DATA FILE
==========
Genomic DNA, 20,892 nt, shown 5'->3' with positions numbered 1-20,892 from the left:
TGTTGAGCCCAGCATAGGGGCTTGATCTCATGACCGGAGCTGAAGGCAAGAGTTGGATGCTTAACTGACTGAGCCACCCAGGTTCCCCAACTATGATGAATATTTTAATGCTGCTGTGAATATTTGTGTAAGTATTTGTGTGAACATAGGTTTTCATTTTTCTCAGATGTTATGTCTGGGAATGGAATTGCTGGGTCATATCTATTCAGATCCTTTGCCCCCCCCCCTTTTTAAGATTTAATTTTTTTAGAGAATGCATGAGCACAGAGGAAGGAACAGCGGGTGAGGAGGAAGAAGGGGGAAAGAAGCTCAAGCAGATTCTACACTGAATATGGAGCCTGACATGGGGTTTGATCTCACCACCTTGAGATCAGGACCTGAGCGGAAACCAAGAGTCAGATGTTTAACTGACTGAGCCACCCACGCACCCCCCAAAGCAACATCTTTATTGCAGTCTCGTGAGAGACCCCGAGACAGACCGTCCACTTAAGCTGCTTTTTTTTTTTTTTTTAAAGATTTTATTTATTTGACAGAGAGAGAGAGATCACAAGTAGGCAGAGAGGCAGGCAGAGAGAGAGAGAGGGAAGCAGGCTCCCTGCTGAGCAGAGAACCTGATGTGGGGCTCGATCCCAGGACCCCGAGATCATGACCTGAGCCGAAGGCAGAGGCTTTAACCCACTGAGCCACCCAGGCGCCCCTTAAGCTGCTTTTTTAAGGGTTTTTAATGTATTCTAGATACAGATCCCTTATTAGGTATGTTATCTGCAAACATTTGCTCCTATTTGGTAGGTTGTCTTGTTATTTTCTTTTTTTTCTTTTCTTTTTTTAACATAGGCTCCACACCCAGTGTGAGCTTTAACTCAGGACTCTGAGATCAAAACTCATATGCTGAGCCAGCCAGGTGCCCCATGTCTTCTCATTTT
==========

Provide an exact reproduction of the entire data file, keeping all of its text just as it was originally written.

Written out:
Genomic DNA, 20,892 nt, shown 5'->3' with positions numbered 1-20,892 from the left:
TGTTGAGCCCAGCATAGGGGCTTGATCTCATGACCGGAGCTGAAGGCAAGAGTTGGATGCTTAACTGACTGAGCCACCCAGGTTCCCCAACTATGATGAATATTTTAATGCTGCTGTGAATATTTGTGTAAGTATTTGTGTGAACATAGGTTTTCATTTTTCTCAGATGTTATGTCTGGGAATGGAATTGCTGGGTCATATCTATTCAGATCCTTTGCCCCCCCCCCTTTTTAAGATTTAATTTTTTTAGAGAATGCATGAGCACAGAGGAAGGAACAGCGGGTGAGGAGGAAGAAGGGGGAAAGAAGCTCAAGCAGATTCTACACTGAATATGGAGCCTGACATGGGGTTTGATCTCACCACCTTGAGATCAGGACCTGAGCGGAAACCAAGAGTCAGATGTTTAACTGACTGAGCCACCCACGCACCCCCCAAAGCAACATCTTTATTGCAGTCTCGTGAGAGACCCCGAGACAGACCGTCCACTTAAGCTGCTTTTTTTTTTTTTTTTAAAGATTTTATTTATTTGACAGAGAGAGAGAGATCACAAGTAGGCAGAGAGGCAGGCAGAGAGAGAGAGAGGGAAGCAGGCTCCCTGCTGAGCAGAGAACCTGATGTGGGGCTCGATCCCAGGACCCCGAGATCATGACCTGAGCCGAAGGCAGAGGCTTTAACCCACTGAGCCACCCAGGCGCCCCTTAAGCTGCTTTTTTAAGGGTTTTTAATGTATTCTAGATACAGATCCCTTATTAGGTATGTTATCTGCAAACATTTGCTCCTATTTGGTAGGTTGTCTTGTTATTTTCTTTTTTTTCTTTTCTTTTTTTAACATAGGCTCCACACCCAGTGTGAGCTTTAACTCAGGACTCTGAGATCAAAACTCATATGCTGAGCCAGCCAGGTGCCCCATGTCTTCTCATTTT